When an electric motor fails to start, runs intermittently, runs hot, or continually trips its overcurrent device, there my be a variety of causes. Sometimes the problem lies within the power supply, including the conductors of the branch circuit or motor control.
- General Inspections
- Earth Continuity and Resistance Test
- Power Supply Test
- AC Motor Winding Continuity Test
- AC Motor Winding Resistance Test
- Insulation Resistance Test
- Running Amps Test
Do the following for the three-phase motor:
Check the motor’s appearance. Search for burned, body damage, or fan or shaft cooling.
Manually rotate the motor shaft to check the condition of the bearing. Look for smooth, free rotation of the shaft. If the rotation of the shaft is free and smooth, it may be in good condition, otherwise consider replacing, repairing or removing the shaft.
The motor name plate, as with all checks and inspections, provides valuable information to help assess the motor’s true health. Examine carefully the name plate and compare the values of the running amp test (see below) with the value of the name plate.
Earth Continuity and Resistance Test:
Measure the friction between the motor frame (body) and earth with a multimeter. A balanced engine should be reading less than 0.5 ohms. Any value greater than 0.5 ohms indicates a motor problem. Further problem-solving may be needed.
Power Supply Test:
For three phase motors, the expected voltage between each of the three phase supply lines for a 230/400V system is 230V to neutral and 400V. Test that a multimeter is used to apply the correct voltage to the motor.
Ensure the power supply terminal is in good condition. Check the terminal connection bar (U, V, and W). The connection type is either Star (Y) or Delt for three-phase motors.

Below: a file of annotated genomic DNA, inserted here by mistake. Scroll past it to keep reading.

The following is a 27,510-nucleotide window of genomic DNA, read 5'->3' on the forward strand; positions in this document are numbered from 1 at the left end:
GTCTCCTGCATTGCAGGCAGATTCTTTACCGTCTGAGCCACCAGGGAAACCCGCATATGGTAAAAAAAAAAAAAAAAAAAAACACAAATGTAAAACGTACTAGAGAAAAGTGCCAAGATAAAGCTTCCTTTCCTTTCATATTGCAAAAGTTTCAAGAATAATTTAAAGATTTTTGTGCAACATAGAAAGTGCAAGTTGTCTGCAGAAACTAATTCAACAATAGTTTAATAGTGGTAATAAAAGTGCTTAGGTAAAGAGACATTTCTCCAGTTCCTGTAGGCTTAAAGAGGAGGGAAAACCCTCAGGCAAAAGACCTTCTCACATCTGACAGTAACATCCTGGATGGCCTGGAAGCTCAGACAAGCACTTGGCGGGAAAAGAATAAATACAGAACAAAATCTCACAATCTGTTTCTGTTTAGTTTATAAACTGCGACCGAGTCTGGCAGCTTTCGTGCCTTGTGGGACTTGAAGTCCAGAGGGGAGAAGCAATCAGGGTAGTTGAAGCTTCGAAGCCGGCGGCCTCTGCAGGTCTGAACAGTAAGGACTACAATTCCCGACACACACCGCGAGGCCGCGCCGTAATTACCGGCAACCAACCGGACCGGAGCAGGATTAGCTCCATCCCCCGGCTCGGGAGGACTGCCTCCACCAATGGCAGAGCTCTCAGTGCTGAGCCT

AC Motor Winding Continuity Test:
Check the consistency of motor winding from stage to phase (U to V, V to W, W to U) using a multimeter. Unless winding is OK, each phase to phase must be continuous. If the continuity test fails in any particular phase, the engine will probably be burned.
AC Motor Winding Resistance Test:
For phase-to-phase terminals (U to V, V to W, W to U), test the motor winding resistance or ohms reading using a multimeter or ohmmeter. The ohms reading for each winding must be the same (or nearly the same). Know the three steps have the same or almost the same windings.
Insulation Resistance Test:
The loss of an electric motor’s insulation resistance is one of the first signs the motor is about to fail. For a three-phase motor, isolation resistance is usually measured by means of an insulation tester or megger between each motor winding or phase and between each motor stage and motor frame (earth). Set the insulation resistance tester’s voltage level to 500V.
Check motor frame (earth) from phase to phase (U to E, V to E, W to E). Minimum test value of motor insulation resistance is 1 Meg Ohm (1 MΩ).
Running Amps Test:
Check the full load amps (FLA) with an appropriate meter or preferably a clamp-on meter with the nameplate FLA when the motor is running. Deviations from the rated FLA could lead to the engine being tested.